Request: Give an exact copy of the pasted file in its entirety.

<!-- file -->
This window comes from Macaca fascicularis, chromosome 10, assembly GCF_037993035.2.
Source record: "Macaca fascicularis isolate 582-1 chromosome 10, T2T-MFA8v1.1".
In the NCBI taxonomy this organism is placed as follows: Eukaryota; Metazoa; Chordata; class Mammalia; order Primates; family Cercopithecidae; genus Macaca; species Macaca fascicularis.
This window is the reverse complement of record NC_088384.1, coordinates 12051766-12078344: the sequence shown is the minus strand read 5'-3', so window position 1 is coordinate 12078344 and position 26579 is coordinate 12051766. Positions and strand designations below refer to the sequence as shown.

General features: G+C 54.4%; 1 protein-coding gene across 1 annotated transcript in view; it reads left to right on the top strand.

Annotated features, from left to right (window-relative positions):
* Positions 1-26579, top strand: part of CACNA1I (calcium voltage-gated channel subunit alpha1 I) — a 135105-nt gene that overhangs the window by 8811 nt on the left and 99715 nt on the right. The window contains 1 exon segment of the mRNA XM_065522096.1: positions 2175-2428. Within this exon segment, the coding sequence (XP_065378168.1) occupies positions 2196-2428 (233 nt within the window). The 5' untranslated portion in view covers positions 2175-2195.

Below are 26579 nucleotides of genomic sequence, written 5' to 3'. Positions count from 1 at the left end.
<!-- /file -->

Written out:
This window comes from Macaca fascicularis, chromosome 10, assembly GCF_037993035.2.
Source record: "Macaca fascicularis isolate 582-1 chromosome 10, T2T-MFA8v1.1".
In the NCBI taxonomy this organism is placed as follows: Eukaryota; Metazoa; Chordata; class Mammalia; order Primates; family Cercopithecidae; genus Macaca; species Macaca fascicularis.
This window is the reverse complement of record NC_088384.1, coordinates 12051766-12078344: the sequence shown is the minus strand read 5'-3', so window position 1 is coordinate 12078344 and position 26579 is coordinate 12051766. Positions and strand designations below refer to the sequence as shown.

General features: G+C 54.4%; 1 protein-coding gene across 1 annotated transcript in view; it reads left to right on the top strand.

Annotated features, from left to right (window-relative positions):
* Positions 1-26579, top strand: part of CACNA1I (calcium voltage-gated channel subunit alpha1 I) — a 135105-nt gene that overhangs the window by 8811 nt on the left and 99715 nt on the right. The window contains 1 exon segment of the mRNA XM_065522096.1: positions 2175-2428. Within this exon segment, the coding sequence (XP_065378168.1) occupies positions 2196-2428 (233 nt within the window). The 5' untranslated portion in view covers positions 2175-2195.

Below are 26579 nucleotides of genomic sequence, written 5' to 3'. Positions count from 1 at the left end.